What police force in its right mind feels threatened by a loudspeaker? Yet this week pro-democracy activist and former legislator Au Nok-hin was jailed for nine weeks for “assaulting two police officers with a loudspeaker”. He had already been convicted of this “crime” and ordered by a court to serve 140 hours of community service, but now the Court of Appeal has concluded that this was too lenient and a custodial sentence is justified. He didn’t physically hit anyone with a loudspeaker – he merely addressed the crowd through it, yet somehow the baton-wielding, teargas-firing, pepper-spraying, beanbag-firing, protester-beating Hong Kong Police Force got a bit scared by noise levels. Poor things. A Police Force of Pansies as well as thugs. Not a single police officer in Hong Kong has been brought to justice – or even investigated – for their brutality in 2019, yet a moderate, peaceful legislator is jailed because two cops’ ears couldn’t take his loudspeaker message? Yet another case in a long list of ludicrous prosecutions by Hong Kong’s Department of Injustice.

Such lunacy, though, is a hallmark of tyranny. Charging Andy Li with collusion with foreign powers from his Shenzhen jail cell is as ridiculous as charging my Myanmar friend Dr Sasa, whom I wrote about last week, with “high treason”. Dr Sasa, now the exiled voice of the elected representatives of the people of Myanmar is, like Andy, merely appealing to the world to help honor promises made and secure the freedom and democracy his people deserve.

It is Carrie Lam and her stooges who should be jailed for “collusion” with a criminal state that has torn up an international treaty and stands accused of genocide, not Andy. And it is General Min Aung Hlaing who has torn up the ballot papers, overturned the will of the people and illegally seized power in Myanmar who should be jailed for treason, not Sasa.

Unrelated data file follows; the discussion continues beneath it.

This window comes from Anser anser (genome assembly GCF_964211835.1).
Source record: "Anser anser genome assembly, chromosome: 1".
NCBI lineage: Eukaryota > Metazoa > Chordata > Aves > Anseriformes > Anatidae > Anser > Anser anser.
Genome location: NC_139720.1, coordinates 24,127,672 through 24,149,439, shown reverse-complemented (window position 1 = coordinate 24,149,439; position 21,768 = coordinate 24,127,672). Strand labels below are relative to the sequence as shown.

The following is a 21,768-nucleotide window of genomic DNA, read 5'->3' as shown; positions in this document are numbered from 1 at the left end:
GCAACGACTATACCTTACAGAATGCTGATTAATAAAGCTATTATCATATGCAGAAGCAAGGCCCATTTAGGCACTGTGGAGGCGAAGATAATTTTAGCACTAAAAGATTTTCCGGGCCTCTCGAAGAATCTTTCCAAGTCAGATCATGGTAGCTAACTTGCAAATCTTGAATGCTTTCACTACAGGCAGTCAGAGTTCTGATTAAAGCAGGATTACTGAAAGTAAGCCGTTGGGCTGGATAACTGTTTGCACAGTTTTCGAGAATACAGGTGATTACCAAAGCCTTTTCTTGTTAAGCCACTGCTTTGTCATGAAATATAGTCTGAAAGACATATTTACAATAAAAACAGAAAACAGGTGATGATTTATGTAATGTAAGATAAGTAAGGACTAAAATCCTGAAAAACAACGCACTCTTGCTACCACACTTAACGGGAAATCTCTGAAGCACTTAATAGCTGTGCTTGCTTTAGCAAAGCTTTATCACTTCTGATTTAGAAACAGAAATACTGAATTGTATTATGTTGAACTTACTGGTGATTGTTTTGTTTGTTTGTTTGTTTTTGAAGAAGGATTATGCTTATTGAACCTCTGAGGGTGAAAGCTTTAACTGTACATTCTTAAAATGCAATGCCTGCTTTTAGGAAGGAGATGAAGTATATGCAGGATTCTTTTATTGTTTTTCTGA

In this topsy-turvy world of tyranny, elected leaders are charged with ludicrous offences like illegal possession of walkie-talkies, in the case of Myanmar’s legitimate leader Aung San Suu Kyi, or “assault by loudspeaker” in the case of Au Nok-hin.

In the midst of such madness, and in addition to restless, tireless, persistent advocacy for Hong Kong and Myanmar, prayer is so important.

Hong Kong was once literally my home, while Myanmar is my spiritual home. Eight years ago this coming Sunday, Palm Sunday, I was received into the Catholic Church by Myanmar’s courageous Cardinal Charles Bo, in St Mary’s Cathedral, Yangon, with my friend and mentor Lord Alton of Liverpool beside me. As I approach this anniversary which is of such personal significance to me, I conclude by reflecting on what it symbolizes for these two lands I care more about than any other besides my own.

Both men – Cardinal Bo and Lord Alton – who accompanied me in my spiritual journey serve as a constant source of inspiration, encouragement and strength to me and to so many in the struggle for freedom for both Hong Kong and Myanmar. Lord Alton speaks out every week for both places, publicly and privately, defending people like Andy and Sasa. And so does Cardinal Bo, whose prophetic voice is a bright light in a land that has been plunged into darkness.